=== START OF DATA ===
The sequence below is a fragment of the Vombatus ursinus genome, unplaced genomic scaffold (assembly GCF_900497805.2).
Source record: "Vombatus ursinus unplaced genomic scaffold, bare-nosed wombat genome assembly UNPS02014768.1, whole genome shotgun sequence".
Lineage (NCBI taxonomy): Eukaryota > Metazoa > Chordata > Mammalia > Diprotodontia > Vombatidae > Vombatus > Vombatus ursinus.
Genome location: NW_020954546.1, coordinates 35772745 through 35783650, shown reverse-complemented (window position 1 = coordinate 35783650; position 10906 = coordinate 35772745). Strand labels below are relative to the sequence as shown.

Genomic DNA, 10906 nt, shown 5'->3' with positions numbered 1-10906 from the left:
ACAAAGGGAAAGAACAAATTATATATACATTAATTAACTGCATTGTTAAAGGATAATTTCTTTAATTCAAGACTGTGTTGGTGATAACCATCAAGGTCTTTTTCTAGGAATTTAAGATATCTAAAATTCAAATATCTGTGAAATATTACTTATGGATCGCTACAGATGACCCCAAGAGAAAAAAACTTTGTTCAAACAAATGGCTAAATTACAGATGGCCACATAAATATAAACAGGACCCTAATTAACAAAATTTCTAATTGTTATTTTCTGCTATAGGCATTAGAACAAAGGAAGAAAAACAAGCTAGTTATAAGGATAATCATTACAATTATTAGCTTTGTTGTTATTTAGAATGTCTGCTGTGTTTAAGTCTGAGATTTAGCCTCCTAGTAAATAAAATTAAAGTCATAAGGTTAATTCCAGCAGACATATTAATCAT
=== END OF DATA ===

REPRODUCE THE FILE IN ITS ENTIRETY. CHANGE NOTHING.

The sequence below is a fragment of the Vombatus ursinus genome, unplaced genomic scaffold (assembly GCF_900497805.2).
Source record: "Vombatus ursinus unplaced genomic scaffold, bare-nosed wombat genome assembly UNPS02014768.1, whole genome shotgun sequence".
Lineage (NCBI taxonomy): Eukaryota > Metazoa > Chordata > Mammalia > Diprotodontia > Vombatidae > Vombatus > Vombatus ursinus.
Genome location: NW_020954546.1, coordinates 35772745 through 35783650, shown reverse-complemented (window position 1 = coordinate 35783650; position 10906 = coordinate 35772745). Strand labels below are relative to the sequence as shown.

Genomic DNA, 10906 nt, shown 5'->3' with positions numbered 1-10906 from the left:
ACAAAGGGAAAGAACAAATTATATATACATTAATTAACTGCATTGTTAAAGGATAATTTCTTTAATTCAAGACTGTGTTGGTGATAACCATCAAGGTCTTTTTCTAGGAATTTAAGATATCTAAAATTCAAATATCTGTGAAATATTACTTATGGATCGCTACAGATGACCCCAAGAGAAAAAAACTTTGTTCAAACAAATGGCTAAATTACAGATGGCCACATAAATATAAACAGGACCCTAATTAACAAAATTTCTAATTGTTATTTTCTGCTATAGGCATTAGAACAAAGGAAGAAAAACAAGCTAGTTATAAGGATAATCATTACAATTATTAGCTTTGTTGTTATTTAGAATGTCTGCTGTGTTTAAGTCTGAGATTTAGCCTCCTAGTAAATAAAATTAAAGTCATAAGGTTAATTCCAGCAGACATATTAATCAT